The Ecclesiastical Courts review and sign every contract on behalf of travelling Cultists, freeing them from the tedium of understanding each and every nation's legal system. They may reject contracts they believe are in bad faith, hold unreasonable terms, or may simply involve abhorrent acts that would reflect badly on the Sovereign Military Order. They also have the ability to nullify existing contracts to safeguard against deliberately misleading contracts or legal loopholes within foreign legal systems.
If a Cultist fails to uphold the terms of their contract, foreign employers can also seek damages by petitioning the ecclesiastical courts. If a genuine breach of contract occurs, the courts will order damages payed by the Sovereign Military Order, and the extradition and punishment of the offender. This also means that Cultists who commit major crimes are all prosecuted by the Order, since they find the wildly varying laws of individual nations to either delve out punishment too lightly or too severely than what they find deserving.
|Grand Tyrant||Grand Capitalist||Grand Surgeon||Grand Inquisitor||Grand Technocrat||Grand Marauder||Grand Zealot|
|Sector Tyrant||Sector Capitalist||Sector Surgeon||Sector Inquisitor||Sector Technocrat||Sector Marauder||Sector Zealot|
|Military-Governors||Outpost Traders||Hospital Admins.||Inquisitor||Base Technicians||Ship Captains||Priests|
|Tyrants:||Administration, managment, recruitment and training|
|Capitalists:||Manage financial and diplomatic matters; conducts business with outside organizations|
|Surgeons:||Oversees medical assistance and humanitarian aid efforts|
|Inquisitors:||Internal security and othrodoxy enforcement|
|Technocrats:||Technical, scientific and maintenance division|
|Marauders:||The Order's starship division|
|Zealot:||Record keepers and historians who dictate what constitute orthodox policy|
Chapels are the minor offices of the Order. They act primarily as recruitment offices, training centers, and places of worship in high density urban areas where the costs of temples are unfeasible and a defensible position is seen seen as unnecessary.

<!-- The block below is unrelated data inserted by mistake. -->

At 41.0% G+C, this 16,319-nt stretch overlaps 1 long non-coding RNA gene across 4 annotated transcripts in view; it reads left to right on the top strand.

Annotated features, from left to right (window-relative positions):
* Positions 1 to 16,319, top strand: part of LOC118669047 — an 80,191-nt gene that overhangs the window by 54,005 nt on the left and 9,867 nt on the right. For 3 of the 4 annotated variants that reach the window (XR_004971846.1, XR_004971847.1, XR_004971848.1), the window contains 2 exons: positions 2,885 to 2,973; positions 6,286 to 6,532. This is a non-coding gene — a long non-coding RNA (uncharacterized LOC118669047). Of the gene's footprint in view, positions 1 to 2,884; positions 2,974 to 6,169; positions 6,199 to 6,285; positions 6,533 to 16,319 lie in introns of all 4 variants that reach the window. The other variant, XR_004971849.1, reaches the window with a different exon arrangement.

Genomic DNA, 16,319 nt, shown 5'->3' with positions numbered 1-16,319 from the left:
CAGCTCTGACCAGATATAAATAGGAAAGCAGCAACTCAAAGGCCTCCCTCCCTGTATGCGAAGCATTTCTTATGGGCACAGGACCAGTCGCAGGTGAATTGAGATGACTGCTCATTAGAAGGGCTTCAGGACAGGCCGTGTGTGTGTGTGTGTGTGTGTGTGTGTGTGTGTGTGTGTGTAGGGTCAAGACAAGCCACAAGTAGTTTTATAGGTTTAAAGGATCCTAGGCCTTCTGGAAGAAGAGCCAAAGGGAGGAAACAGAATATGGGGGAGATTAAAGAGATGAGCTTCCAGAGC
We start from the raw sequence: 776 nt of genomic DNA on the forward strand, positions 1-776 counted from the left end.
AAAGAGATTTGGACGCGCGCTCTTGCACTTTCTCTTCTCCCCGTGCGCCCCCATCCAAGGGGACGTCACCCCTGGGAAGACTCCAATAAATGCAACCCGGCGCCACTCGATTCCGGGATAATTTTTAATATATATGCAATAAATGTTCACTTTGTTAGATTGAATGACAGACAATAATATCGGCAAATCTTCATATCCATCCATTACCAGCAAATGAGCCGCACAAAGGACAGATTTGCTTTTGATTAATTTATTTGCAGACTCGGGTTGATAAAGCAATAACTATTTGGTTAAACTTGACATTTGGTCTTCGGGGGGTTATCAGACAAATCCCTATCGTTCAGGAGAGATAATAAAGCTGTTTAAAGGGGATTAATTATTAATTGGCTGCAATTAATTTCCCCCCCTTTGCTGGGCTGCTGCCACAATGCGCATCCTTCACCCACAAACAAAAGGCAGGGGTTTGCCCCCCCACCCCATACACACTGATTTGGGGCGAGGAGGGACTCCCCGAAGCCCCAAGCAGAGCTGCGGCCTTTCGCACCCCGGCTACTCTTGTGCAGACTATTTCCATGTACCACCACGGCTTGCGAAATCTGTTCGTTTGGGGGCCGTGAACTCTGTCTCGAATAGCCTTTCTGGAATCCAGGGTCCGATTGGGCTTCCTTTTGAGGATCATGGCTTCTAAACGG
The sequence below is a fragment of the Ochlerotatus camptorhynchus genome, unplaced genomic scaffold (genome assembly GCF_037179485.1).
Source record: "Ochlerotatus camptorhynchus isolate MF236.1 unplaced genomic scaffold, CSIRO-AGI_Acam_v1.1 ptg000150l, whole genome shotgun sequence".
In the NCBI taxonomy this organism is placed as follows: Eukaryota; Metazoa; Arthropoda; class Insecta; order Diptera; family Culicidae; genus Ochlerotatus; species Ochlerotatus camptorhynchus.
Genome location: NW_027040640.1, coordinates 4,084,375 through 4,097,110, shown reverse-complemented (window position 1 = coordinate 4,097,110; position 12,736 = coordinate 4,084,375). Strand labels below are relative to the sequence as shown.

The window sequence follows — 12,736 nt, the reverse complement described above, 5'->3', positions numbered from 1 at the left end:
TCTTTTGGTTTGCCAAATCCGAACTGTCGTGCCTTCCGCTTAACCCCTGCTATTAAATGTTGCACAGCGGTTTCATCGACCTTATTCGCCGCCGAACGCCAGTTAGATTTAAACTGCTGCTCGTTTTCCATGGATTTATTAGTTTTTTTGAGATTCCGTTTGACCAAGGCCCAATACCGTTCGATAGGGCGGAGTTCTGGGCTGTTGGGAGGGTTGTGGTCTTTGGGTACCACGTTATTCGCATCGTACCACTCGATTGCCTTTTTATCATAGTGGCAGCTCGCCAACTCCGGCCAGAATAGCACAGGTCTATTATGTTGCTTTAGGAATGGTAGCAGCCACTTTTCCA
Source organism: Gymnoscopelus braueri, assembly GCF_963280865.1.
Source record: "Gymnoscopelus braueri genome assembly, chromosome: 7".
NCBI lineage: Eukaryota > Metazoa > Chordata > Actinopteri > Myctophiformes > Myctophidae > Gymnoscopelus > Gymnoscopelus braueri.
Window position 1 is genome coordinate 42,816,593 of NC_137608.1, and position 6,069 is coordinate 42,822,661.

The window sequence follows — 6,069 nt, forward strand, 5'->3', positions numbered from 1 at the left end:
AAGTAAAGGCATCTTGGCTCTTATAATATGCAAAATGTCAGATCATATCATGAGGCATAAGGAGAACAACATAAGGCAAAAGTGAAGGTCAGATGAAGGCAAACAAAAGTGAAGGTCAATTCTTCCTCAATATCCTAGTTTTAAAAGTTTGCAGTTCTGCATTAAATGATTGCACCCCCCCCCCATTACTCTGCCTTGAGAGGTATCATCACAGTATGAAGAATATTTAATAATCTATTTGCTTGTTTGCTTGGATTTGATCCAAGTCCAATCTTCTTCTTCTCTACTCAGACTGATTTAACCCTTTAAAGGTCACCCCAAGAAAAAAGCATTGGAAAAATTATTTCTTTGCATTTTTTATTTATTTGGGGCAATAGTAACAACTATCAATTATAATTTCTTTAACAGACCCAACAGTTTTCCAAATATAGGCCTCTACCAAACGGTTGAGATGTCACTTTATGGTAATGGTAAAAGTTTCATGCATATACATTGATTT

Sanctuaries are hardened bunkers that act as both places of worship and maintenance workshops for travelling Order members. In smaller farming communities they are often the only hardened structures in the area, so act as shelters during pirate raids or natural disasters. These facilities usually have some sort of low level anti-aerospace defense and shield generators to defend against marauders. Since they are often utilized during times of danger, they usually always have some sort of medical facility.
Sanctuaries are more rarely deployed in high density urban areas if there is a very high crime rate or a politically unstable government. Here they may recruit those with exceptional potential from local gangs, or win over the favor of the populace by hunting down criminals.
These are full-fledged military outposts, stations, and trading posts. They are usually have drydock facilities capable of repairing a few ships at once, or disassembling captured enemy vessels for salvage. They usually also sell the broken down military equipment to passing traders at low prices, although they require background checks to make sure they aren't handing off weapons components to pirates or other potential threats. These bases or starports are usually fortified enough to withstand at least a couple of modern military ships, and are most frequently located well outside of civilized space.